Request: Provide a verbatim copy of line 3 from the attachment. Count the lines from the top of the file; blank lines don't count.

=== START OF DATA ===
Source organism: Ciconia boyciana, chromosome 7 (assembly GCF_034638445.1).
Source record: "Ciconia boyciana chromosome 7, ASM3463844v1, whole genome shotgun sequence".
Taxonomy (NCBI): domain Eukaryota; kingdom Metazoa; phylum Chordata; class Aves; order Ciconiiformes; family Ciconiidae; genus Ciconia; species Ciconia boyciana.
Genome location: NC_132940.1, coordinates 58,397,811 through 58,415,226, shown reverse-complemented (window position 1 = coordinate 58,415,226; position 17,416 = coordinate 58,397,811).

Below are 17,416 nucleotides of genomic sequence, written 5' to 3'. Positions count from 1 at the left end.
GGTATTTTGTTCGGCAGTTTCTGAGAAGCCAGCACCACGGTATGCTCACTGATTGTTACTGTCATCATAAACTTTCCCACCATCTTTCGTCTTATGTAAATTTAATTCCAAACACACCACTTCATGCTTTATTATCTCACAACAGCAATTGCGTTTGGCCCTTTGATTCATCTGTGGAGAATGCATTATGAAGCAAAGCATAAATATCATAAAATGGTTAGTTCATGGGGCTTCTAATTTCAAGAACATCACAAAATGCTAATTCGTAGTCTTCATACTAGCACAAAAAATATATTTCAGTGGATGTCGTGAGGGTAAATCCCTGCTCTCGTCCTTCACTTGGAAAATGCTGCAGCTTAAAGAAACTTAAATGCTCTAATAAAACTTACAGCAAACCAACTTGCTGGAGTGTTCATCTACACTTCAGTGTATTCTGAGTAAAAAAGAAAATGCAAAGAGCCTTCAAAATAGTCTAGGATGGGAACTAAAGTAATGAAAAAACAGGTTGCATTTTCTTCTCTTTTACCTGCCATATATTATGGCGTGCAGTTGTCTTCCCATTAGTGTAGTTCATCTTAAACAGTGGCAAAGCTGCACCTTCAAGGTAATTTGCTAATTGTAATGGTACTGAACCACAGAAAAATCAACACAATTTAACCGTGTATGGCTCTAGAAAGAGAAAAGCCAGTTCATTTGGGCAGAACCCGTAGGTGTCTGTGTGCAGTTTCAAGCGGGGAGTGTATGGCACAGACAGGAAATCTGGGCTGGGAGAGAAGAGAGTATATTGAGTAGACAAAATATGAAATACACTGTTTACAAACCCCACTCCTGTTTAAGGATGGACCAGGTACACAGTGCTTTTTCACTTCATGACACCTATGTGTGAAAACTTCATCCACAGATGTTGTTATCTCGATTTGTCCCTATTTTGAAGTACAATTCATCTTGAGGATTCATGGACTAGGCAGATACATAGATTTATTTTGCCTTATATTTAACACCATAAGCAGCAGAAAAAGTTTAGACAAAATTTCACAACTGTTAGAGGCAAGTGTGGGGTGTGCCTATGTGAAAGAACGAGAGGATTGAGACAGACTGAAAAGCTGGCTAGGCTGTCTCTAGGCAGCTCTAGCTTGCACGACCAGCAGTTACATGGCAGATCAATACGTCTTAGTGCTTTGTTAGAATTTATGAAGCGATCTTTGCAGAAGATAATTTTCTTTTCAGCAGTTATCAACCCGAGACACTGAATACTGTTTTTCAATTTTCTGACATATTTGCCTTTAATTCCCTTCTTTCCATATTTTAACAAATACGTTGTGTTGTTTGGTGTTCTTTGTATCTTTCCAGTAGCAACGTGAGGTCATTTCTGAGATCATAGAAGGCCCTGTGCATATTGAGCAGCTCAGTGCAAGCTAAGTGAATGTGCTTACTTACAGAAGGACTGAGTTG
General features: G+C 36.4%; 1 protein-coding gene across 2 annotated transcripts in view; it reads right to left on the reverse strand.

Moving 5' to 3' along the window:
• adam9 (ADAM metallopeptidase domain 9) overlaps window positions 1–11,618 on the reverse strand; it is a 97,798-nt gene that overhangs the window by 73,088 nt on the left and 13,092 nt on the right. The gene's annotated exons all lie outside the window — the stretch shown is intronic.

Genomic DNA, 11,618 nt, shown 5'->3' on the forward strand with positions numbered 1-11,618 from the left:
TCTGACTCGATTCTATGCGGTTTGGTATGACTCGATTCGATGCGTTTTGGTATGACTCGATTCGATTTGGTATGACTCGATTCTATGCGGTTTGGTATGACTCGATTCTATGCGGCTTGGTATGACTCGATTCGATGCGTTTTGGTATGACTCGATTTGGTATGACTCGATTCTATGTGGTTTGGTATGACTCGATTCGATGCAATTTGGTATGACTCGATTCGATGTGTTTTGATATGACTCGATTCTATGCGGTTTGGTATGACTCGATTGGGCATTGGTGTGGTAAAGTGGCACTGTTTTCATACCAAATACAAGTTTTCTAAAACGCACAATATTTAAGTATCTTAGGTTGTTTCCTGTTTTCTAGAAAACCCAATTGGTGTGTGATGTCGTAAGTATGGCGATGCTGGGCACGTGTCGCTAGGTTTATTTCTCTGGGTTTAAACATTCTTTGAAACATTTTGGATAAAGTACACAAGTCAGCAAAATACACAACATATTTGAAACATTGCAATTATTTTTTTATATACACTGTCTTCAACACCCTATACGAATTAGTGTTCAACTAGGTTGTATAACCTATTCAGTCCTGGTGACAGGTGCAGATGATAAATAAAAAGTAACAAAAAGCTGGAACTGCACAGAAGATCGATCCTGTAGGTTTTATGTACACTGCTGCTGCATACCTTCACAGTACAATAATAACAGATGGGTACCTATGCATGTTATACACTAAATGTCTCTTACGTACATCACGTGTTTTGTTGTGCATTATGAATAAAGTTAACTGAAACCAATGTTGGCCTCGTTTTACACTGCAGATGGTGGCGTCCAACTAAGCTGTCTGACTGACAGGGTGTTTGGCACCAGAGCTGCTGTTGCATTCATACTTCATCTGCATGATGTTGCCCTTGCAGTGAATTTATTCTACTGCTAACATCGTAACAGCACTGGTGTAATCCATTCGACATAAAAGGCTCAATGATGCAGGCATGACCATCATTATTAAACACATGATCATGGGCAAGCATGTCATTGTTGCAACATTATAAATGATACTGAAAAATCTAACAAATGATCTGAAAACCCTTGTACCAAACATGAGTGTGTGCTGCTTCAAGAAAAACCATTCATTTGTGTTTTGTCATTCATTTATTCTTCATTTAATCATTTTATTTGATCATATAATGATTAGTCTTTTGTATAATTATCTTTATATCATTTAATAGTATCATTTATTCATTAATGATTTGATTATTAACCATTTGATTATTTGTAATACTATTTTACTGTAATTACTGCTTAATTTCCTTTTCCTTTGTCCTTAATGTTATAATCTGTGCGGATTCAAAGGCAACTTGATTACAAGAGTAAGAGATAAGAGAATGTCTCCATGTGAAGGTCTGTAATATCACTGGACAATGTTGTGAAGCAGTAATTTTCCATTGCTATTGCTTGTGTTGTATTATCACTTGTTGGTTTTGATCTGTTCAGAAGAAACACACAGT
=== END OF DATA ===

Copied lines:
Taxonomy (NCBI): domain Eukaryota; kingdom Metazoa; phylum Chordata; class Aves; order Ciconiiformes; family Ciconiidae; genus Ciconia; species Ciconia boyciana.